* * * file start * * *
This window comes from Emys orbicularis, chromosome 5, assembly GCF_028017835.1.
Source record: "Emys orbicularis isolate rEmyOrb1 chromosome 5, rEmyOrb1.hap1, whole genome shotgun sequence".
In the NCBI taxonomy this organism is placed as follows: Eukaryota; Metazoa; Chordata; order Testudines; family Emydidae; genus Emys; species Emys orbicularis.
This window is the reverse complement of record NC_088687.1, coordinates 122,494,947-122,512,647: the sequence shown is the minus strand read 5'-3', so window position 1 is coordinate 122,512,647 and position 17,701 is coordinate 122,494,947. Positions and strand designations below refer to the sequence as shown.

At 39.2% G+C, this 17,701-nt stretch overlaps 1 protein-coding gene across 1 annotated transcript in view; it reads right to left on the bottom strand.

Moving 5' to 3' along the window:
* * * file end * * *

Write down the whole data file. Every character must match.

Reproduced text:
This window comes from Emys orbicularis, chromosome 5, assembly GCF_028017835.1.
Source record: "Emys orbicularis isolate rEmyOrb1 chromosome 5, rEmyOrb1.hap1, whole genome shotgun sequence".
In the NCBI taxonomy this organism is placed as follows: Eukaryota; Metazoa; Chordata; order Testudines; family Emydidae; genus Emys; species Emys orbicularis.
This window is the reverse complement of record NC_088687.1, coordinates 122,494,947-122,512,647: the sequence shown is the minus strand read 5'-3', so window position 1 is coordinate 122,512,647 and position 17,701 is coordinate 122,494,947. Positions and strand designations below refer to the sequence as shown.

At 39.2% G+C, this 17,701-nt stretch overlaps 1 protein-coding gene across 1 annotated transcript in view; it reads right to left on the bottom strand.

Moving 5' to 3' along the window: